Stella Maris is not a person, rather the name of a mental institution in Black River Falls, Wisconsin. Its lack of action is set in 1972, but I don't believe that Black River Falls ever had a mental institution. I've been there and it's a blow away town with not much to recommend it other than being a small county seat. Stella Morris was designed to be a prequel to McCarthy's The Passenger, which was bloody enigmatic in its own right. I was hoping that the prequel would clear up some of its more arcane parts, but it doesn't.


If you ask me what Stella Maris is about, I'd have to say not much of anything. The Passenger follows the travails of Bobby Western who has enormous difficulty finding his way in the world. We find out that he was the son of a famous scientist who helped develop the atomic bomb. Bobby is also troubled by the absence of his younger sister, so much so that we wonder if the two were lovers. Incest, of course, is taboo, but that would have been more interesting than what’s not revealed in Stella Maris.


Stella Maris is about Alicia Western, Bobby’s sister. She is a patient in Stella Maris, and we easily conclude that she’s seriously mentally ill, although she’s genius- level intelligent. Other than Bobby, the only identifiable love of her life is mathematics. She might have been world famous if only she were not batshit crazy. The entire book is a dialogue between Alicia and Doctor Cohen, a psychiatrist. What do they talk about? Well, that's a pretty good question and not one easy to pin down. If you have ever seen movies like My Dinner with Andre or Diner, you might remember that the conversations went in every direction except straight. It's one thing to watch that on a movie screen where we can pick up subtle expressions on the characters’ faces or see them smirk, laugh, or act confused; it's quite another to read dialogue that’s sometimes linear but mostly isn’t.


That's not to say that the dialogue is stupid. It’s erudite but goes off onto so many tangents that we lose any implied threads. You would really have to love mathematics to enjoy this book and I’m not talking just numbers. You would need great familiarity with the history of mathematics and detailed knowledge of its theorists to immerse yourself in this work. I do not know what McCarthy intended in his discourse and it is way more of a discourse than a novel. It really reads as if McCarthy was grandstanding. I certainly believe mathematicians and scientists should have their day on the pages of fiction, but I can't help but wonder who the intended audience was for Stella Maris. It's as if McCarthy wanted to be remembered for his intellect, but he didn’t need to prove to me that he was intelligent. We read him mainly for his probes of the human psyche, including its dark side.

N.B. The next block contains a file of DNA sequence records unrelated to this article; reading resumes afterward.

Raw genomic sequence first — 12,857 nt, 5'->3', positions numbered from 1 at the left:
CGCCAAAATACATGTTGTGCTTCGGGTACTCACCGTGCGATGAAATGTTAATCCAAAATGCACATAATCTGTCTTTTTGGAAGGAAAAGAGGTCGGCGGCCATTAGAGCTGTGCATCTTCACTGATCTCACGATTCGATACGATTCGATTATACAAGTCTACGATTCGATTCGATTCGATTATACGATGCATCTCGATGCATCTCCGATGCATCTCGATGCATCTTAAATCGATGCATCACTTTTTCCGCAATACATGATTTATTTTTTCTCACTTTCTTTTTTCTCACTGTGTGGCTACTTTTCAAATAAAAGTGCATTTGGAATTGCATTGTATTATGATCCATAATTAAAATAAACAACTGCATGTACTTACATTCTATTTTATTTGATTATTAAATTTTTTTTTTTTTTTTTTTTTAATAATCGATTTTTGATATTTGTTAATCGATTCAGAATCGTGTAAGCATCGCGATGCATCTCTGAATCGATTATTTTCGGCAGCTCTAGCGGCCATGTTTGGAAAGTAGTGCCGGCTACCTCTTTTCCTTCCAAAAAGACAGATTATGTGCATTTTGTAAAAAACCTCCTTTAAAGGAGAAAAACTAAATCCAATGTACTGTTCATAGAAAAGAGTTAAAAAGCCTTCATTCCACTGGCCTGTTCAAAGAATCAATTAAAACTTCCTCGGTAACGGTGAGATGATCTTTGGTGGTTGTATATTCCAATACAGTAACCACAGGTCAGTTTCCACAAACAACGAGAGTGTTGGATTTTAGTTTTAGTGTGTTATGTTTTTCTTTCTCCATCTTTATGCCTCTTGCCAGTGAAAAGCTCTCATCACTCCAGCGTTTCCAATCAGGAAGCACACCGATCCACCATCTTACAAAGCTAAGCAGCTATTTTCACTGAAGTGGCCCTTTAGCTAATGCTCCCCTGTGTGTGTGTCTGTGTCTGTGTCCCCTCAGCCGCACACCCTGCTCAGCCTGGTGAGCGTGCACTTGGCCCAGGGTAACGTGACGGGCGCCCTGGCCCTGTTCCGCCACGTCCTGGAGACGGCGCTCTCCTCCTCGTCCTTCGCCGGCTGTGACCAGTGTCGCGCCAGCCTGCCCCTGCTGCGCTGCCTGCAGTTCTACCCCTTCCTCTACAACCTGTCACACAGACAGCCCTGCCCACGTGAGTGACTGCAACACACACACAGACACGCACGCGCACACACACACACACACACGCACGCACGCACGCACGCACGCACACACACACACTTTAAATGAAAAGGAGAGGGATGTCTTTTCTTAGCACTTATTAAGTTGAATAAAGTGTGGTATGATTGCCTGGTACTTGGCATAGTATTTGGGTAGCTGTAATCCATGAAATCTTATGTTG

Alicia is certainly plagued by a dark psyche. She yearns for death and Cohen correctly infers she is suicidal. Do we really want to read nearly 200 pages of what is essentially a two-person play masquerading as popular fiction? What topics do the two discuss besides mathematics? If by discussion we mean a two-way street, almost none because Alicia toys with Cohen like a cat with a mouse. He is infinitely patient, and she is resolutely buttoned down. Every topic, from love and music to electromagnetic shock treatment and medication finds Alicia dismissive if not condescending. In the end, we or left with high falutin’ banter that weaves like a punch-drunk boxer. It is not the way I wanted Cormac McCarthy to exit the world of publishing.


Rob Weir


* Full disclosure: I corrected punctuation. If this seems too smooth for dictation it’s because I often compose in my head.


Can the Yankees Be Fixed?

Tell it like it is!

 The New York Yankees haven't won a World Series since 2009. The All-Star game is upon us and the Yankees are so far behind Tampa Bay they’d need a telescope to locate them. New York might be good enough to stumble upon a wild card, but as I have insisted for several years, the Yankees are a poorly constructed team unlikely to win a World Series. Management has said that the Yankees don’t rebuild, they reload. Sorry, but can’t spend their way out of a mess that they spent their way into. They need to rebuild and here are a few starters.


1.    Hire a Manager not a Cheerleader.


Aaron Boone was once an October hero. Does that qualify him to manage? He had several 100-win seasons when he had stacked lineups. Now he has a lousy roster that he makes worse. He has already exhausted the bullpen, and he loyally puts guys in the lineup who shouldn’t even be on the roster. We never hear of him chewing out guys who make boneheaded mistakes and he remains loyal to hitting coach Dillon Lawson whose theory of batting is to swing for the fences on every pitch. He is also supportive of pitching coach Matt Blake who is more impressed by mph than where the pitches are located. Blake has ruined Domingo German who was never flashy but won games. (He recently threw a perfect game and promptly got bombed in his next outing.)


2.    Past Laurels Wilt